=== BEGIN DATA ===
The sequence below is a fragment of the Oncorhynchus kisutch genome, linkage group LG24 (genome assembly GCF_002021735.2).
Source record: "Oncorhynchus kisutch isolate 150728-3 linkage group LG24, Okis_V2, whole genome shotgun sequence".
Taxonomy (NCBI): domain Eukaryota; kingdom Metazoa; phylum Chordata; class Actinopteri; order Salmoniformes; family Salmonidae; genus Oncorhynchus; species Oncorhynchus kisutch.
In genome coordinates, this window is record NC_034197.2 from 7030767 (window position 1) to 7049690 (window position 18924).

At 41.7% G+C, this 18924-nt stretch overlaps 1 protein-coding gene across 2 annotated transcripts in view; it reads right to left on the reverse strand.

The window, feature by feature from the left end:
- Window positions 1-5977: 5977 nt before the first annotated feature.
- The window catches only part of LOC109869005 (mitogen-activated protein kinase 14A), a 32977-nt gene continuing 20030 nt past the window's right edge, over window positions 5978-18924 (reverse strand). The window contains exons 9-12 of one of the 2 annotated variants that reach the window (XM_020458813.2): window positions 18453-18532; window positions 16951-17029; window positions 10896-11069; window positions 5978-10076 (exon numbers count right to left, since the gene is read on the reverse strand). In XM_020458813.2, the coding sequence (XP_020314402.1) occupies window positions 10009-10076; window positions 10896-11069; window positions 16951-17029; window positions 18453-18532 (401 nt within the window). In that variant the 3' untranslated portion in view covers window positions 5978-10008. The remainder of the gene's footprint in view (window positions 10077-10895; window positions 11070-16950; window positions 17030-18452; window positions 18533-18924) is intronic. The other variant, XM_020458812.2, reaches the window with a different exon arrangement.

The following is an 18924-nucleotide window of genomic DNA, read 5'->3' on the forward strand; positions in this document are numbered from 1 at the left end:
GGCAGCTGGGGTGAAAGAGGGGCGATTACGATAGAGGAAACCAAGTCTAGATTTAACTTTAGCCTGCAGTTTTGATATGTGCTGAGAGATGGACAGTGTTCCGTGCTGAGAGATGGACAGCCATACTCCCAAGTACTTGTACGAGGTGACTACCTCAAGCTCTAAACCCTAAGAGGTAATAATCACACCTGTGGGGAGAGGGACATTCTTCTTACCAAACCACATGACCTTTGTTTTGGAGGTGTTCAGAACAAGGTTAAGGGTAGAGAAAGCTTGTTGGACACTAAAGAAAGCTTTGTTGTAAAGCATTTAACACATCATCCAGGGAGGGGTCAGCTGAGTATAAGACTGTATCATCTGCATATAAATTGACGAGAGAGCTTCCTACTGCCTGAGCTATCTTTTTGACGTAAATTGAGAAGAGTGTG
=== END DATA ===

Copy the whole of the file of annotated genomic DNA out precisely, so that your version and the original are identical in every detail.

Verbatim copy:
The sequence below is a fragment of the Oncorhynchus kisutch genome, linkage group LG24 (genome assembly GCF_002021735.2).
Source record: "Oncorhynchus kisutch isolate 150728-3 linkage group LG24, Okis_V2, whole genome shotgun sequence".
Taxonomy (NCBI): domain Eukaryota; kingdom Metazoa; phylum Chordata; class Actinopteri; order Salmoniformes; family Salmonidae; genus Oncorhynchus; species Oncorhynchus kisutch.
In genome coordinates, this window is record NC_034197.2 from 7030767 (window position 1) to 7049690 (window position 18924).

At 41.7% G+C, this 18924-nt stretch overlaps 1 protein-coding gene across 2 annotated transcripts in view; it reads right to left on the reverse strand.

The window, feature by feature from the left end:
- Window positions 1-5977: 5977 nt before the first annotated feature.
- The window catches only part of LOC109869005 (mitogen-activated protein kinase 14A), a 32977-nt gene continuing 20030 nt past the window's right edge, over window positions 5978-18924 (reverse strand). The window contains exons 9-12 of one of the 2 annotated variants that reach the window (XM_020458813.2): window positions 18453-18532; window positions 16951-17029; window positions 10896-11069; window positions 5978-10076 (exon numbers count right to left, since the gene is read on the reverse strand). In XM_020458813.2, the coding sequence (XP_020314402.1) occupies window positions 10009-10076; window positions 10896-11069; window positions 16951-17029; window positions 18453-18532 (401 nt within the window). In that variant the 3' untranslated portion in view covers window positions 5978-10008. The remainder of the gene's footprint in view (window positions 10077-10895; window positions 11070-16950; window positions 17030-18452; window positions 18533-18924) is intronic. The other variant, XM_020458812.2, reaches the window with a different exon arrangement.

The following is an 18924-nucleotide window of genomic DNA, read 5'->3' on the forward strand; positions in this document are numbered from 1 at the left end:
GGCAGCTGGGGTGAAAGAGGGGCGATTACGATAGAGGAAACCAAGTCTAGATTTAACTTTAGCCTGCAGTTTTGATATGTGCTGAGAGATGGACAGTGTTCCGTGCTGAGAGATGGACAGCCATACTCCCAAGTACTTGTACGAGGTGACTACCTCAAGCTCTAAACCCTAAGAGGTAATAATCACACCTGTGGGGAGAGGGACATTCTTCTTACCAAACCACATGACCTTTGTTTTGGAGGTGTTCAGAACAAGGTTAAGGGTAGAGAAAGCTTGTTGGACACTAAAGAAAGCTTTGTTGTAAAGCATTTAACACATCATCCAGGGAGGGGTCAGCTGAGTATAAGACTGTATCATCTGCATATAAATTGACGAGAGAGCTTCCTACTGCCTGAGCTATCTTTTTGACGTAAATTGAGAAGAGTGTG